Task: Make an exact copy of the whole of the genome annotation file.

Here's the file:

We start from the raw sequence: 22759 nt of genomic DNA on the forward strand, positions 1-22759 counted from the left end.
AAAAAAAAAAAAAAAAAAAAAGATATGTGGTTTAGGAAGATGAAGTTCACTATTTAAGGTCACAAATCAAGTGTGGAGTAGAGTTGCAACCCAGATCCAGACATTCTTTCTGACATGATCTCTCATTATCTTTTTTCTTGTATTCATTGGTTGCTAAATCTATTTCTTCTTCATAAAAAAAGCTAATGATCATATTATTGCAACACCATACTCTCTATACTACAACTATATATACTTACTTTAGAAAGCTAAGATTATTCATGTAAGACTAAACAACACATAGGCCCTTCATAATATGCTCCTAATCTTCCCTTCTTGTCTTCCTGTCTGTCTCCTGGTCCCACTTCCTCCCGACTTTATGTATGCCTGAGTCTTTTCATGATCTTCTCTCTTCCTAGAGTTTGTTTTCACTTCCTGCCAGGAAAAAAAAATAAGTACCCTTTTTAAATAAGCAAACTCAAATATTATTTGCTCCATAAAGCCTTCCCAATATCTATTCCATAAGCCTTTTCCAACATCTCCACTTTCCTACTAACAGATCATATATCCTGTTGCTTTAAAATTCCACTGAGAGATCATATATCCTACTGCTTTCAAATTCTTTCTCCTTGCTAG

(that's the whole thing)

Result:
We start from the raw sequence: 22759 nt of genomic DNA on the forward strand, positions 1-22759 counted from the left end.
AAAAAAAAAAAAAAAAAAAAAGATATGTGGTTTAGGAAGATGAAGTTCACTATTTAAGGTCACAAATCAAGTGTGGAGTAGAGTTGCAACCCAGATCCAGACATTCTTTCTGACATGATCTCTCATTATCTTTTTTCTTGTATTCATTGGTTGCTAAATCTATTTCTTCTTCATAAAAAAAGCTAATGATCATATTATTGCAACACCATACTCTCTATACTACAACTATATATACTTACTTTAGAAAGCTAAGATTATTCATGTAAGACTAAACAACACATAGGCCCTTCATAATATGCTCCTAATCTTCCCTTCTTGTCTTCCTGTCTGTCTCCTGGTCCCACTTCCTCCCGACTTTATGTATGCCTGAGTCTTTTCATGATCTTCTCTCTTCCTAGAGTTTGTTTTCACTTCCTGCCAGGAAAAAAAAATAAGTACCCTTTTTAAATAAGCAAACTCAAATATTATTTGCTCCATAAAGCCTTCCCAATATCTATTCCATAAGCCTTTTCCAACATCTCCACTTTCCTACTAACAGATCATATATCCTGTTGCTTTAAAATTCCACTGAGAGATCATATATCCTACTGCTTTCAAATTCTTTCTCCTTGCTAG